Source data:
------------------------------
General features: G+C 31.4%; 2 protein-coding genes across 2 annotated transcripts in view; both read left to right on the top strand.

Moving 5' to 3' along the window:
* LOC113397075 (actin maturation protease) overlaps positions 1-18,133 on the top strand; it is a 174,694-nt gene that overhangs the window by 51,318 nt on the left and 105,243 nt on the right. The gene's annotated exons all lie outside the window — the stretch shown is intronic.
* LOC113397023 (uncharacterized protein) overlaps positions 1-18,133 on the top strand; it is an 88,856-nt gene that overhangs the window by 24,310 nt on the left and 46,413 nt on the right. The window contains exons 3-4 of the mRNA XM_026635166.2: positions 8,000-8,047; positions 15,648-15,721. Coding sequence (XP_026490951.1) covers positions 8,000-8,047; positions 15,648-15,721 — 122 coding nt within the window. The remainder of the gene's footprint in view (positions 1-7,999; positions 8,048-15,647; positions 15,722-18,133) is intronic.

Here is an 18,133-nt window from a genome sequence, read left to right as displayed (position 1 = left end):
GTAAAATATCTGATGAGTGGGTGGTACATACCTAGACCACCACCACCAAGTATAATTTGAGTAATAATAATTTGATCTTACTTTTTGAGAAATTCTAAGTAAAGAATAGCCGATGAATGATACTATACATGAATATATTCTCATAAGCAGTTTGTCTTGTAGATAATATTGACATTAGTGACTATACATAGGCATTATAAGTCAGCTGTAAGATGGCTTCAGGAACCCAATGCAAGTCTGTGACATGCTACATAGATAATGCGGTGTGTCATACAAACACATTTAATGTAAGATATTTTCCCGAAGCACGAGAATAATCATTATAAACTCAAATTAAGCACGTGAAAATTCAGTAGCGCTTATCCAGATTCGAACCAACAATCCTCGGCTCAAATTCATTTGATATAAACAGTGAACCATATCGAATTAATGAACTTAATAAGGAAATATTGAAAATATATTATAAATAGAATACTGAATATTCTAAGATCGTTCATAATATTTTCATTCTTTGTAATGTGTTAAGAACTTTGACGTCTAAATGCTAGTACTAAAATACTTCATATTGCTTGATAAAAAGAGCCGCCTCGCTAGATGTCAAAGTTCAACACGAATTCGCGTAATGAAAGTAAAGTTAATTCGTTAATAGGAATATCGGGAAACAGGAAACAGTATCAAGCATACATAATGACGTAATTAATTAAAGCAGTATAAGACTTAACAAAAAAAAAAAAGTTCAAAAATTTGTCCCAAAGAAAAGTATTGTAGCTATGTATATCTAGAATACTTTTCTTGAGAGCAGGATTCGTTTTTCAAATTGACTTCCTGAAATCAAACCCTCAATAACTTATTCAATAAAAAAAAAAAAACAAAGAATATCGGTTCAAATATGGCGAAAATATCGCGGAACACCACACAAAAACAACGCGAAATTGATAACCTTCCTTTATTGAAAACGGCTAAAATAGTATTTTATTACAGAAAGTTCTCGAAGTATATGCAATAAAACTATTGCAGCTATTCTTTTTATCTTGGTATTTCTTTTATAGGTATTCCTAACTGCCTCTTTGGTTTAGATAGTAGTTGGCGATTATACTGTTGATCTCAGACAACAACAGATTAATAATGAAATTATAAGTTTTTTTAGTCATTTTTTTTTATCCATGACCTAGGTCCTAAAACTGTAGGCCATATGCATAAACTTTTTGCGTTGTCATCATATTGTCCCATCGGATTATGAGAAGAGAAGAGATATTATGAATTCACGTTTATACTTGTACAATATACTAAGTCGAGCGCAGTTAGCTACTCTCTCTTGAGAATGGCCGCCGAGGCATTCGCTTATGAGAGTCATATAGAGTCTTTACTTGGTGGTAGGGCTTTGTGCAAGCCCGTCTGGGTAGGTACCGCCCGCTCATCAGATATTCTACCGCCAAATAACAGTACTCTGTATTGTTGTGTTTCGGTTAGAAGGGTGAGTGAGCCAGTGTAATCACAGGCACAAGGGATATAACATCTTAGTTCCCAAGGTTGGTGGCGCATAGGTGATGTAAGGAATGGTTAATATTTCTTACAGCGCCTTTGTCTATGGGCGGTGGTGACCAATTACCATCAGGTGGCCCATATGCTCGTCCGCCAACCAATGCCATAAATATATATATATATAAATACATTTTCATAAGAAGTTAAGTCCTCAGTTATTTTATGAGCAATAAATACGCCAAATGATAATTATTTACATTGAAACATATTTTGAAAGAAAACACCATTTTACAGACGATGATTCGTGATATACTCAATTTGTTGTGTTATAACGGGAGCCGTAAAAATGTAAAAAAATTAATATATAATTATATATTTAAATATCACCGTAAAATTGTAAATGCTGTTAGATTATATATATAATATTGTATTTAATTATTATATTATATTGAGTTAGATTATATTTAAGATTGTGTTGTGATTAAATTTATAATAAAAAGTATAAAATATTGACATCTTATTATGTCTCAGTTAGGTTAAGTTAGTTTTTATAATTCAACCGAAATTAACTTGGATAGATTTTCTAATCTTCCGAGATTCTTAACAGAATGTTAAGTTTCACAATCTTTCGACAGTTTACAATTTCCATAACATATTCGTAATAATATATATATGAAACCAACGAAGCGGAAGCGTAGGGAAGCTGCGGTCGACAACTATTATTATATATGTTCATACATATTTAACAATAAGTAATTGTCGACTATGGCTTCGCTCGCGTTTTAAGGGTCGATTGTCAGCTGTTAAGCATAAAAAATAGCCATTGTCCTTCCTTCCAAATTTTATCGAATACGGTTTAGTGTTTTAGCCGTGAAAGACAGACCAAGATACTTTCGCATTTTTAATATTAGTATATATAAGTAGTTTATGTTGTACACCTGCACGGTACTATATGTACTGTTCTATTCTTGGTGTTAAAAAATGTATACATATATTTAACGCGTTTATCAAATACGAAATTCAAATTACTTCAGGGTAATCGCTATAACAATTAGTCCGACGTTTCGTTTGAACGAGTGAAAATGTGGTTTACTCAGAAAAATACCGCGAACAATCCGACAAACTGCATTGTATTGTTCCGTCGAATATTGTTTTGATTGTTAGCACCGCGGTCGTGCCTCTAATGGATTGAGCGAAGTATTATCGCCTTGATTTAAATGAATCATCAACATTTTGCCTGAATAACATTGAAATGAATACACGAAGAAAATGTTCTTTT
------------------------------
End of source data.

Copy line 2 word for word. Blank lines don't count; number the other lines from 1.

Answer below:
Moving 5' to 3' along the window: